The Most Important Investment Question

July 1, 2012 | Financial Planning |

Is my advisor adding value?  Investors make a serious mistake if they assume there is enough information on their monthly statement to determine if their advisor is adding value.

How do you know if your advisor is adding value?  Your advisor adds value if the performance of your investment portfolio matches or exceeds the performance of a passive ‘couch potato’ exchange-tradedfund (etf) benchmark.  There is no other industry in the world where clients pay high fees, year after year,without expecting to receive a report which shows whether or not anything of value has been received.

Asking this question puts you in control.  With this information you can manage your money like a professional.  To manage your money wisely you don’t need to know a lot about individual stocks or bonds – it’s your advisor’s job to know these details – all you need to do is to act like a manager and see that the people you pay tomanage your money do their job.

You wouldn’t pay for a weight loss program where your weight loss and progress was not measured.  You wouldn’t continue with an advertising program if you couldn’t determine if the ad was working.  And yet many investors pay thousands in investment management
fees year after year without knowing whether or not their portfolio is being properly managed.

Containment of investment management fees is not the only critical aspect to the successful management of your investment portfolio.an even greater cost is likely to be under performance caused by being in the wrong asset class, the wrong currency, poor stock selection, or bad market timing.  Over your lifetime, if your investments are poorly managed, the compounding effects can cost you millions.  Fortunately there is a simple way to see if your portfolio is meeting the bare minimum acceptable standard.

The correct strategy is to compare your actual results with the proper benchmark – one which reflects the same asset mix and the same level of risk.  However, since many investors don’t know what benchmark they should compare to – we suggest the following as a simple and lowest minimum acceptable benchmark –one that no investor should consistently underperform.

By no means are we recommending that Veterinarians invest a large portion of their capital into any of the balanced mutual funds that are readily available.  We think there are many better choices. however, a balanced mutual fund is such a simple solution it could be
viewed as the worst case scenario.

Over the last three years, investors who followed even this basic inefficient strategy would be up by about 43% (12.7%per year).   Balanced mutual funds have high management expense Ratios (MERs) – thus informed investors should expect to exceed these return targets simply by utilizing lower cost investment products.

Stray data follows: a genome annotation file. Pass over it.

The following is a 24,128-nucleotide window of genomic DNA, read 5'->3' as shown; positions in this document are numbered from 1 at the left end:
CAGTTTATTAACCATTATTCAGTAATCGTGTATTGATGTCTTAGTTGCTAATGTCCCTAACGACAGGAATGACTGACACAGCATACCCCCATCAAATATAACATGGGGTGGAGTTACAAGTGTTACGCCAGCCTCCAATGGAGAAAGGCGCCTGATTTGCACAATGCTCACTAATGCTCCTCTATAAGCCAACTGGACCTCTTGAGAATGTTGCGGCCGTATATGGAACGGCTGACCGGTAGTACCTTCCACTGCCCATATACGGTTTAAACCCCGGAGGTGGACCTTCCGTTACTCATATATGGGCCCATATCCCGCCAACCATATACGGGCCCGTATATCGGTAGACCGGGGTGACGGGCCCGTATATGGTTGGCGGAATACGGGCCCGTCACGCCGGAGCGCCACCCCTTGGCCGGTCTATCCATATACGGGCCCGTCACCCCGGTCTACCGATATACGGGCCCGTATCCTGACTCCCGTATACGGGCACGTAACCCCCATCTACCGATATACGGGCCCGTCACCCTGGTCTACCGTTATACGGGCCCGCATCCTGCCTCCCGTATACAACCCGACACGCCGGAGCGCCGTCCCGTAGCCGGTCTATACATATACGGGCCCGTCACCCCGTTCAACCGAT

When you are monitoring performance keep in mind:

1.  Short term returns (less than 3 years) can be very misleading.  Evaluating performance based on one month or one quarter is imprudent and short-sighted.  Make an appropriate
comparison annually and if you are consistently under-performing over a three year period you should consider changing managers, or doing it yourself by investing in an ETF couch potato portfolio.
2.  It is the performance of your total portfolio that is important.  In a well designed portfolio some asset classes, sectors, and styles will perform better than others during various economic cycles.  That’s the whole idea of diversification –it is difficult to accurately predict which types of investments are going to perform well in the next quarter.  By spreading the portfolio over different sectors, styles, and asset classes it is almost certain, that some securities will outperform and some will underperform.
3.  The long term cost of underperformance is staggering.  If you’re 45 and have an investment portfolio worth $500,000, and you consistently underperform by 2% per
annum, – the value of your estate will be lower by about $2,000,000.
4.  If you are exposed to the risk of the market, you want to earn the return of the market. But it can also be argued that the most important rate of return is your absolute
return requirement.  This is the average return you need to earn to achieve your financial goals.  You determine your absolute return requirement (say 5% per annum) by
preparing a financial plan.  Some investors say they don’ care what happens in the market as long as they earn the absolute return needed to achieve their financial goals.

Action plan:

(assuming your portfolio is approximately 50% stocks and
50% bonds).

1.  Review your statements and determine your annual average rate of return for the past 5 years. (If your statements don’t show this information ask your advisor or you can calculate it yourself at www.showmethereturn.ca).
2. Compare that number with the average return of the balanced mutual funds shown above.
3.  If you’ve underperformed by 1% or more over a three year period – you should start looking for a new advisor or start doing it yourself using a couch potato portfolio.

http://www.moneysense.ca/tag/couch-potato-portfolio/

In these highly volatile times it makes sense for most investors to be well diversified, to keep things simple and to focus on the investment process rather than searching for the best investment product.  To be able to focus on the investment process and to ensure you have the correct response to market swings – the most important tool is a properly prepared investment policy statement.

Bottom Line: This article outlines a step-by-step approach to assess your financial advisor, your investments and offers an action plan
to take.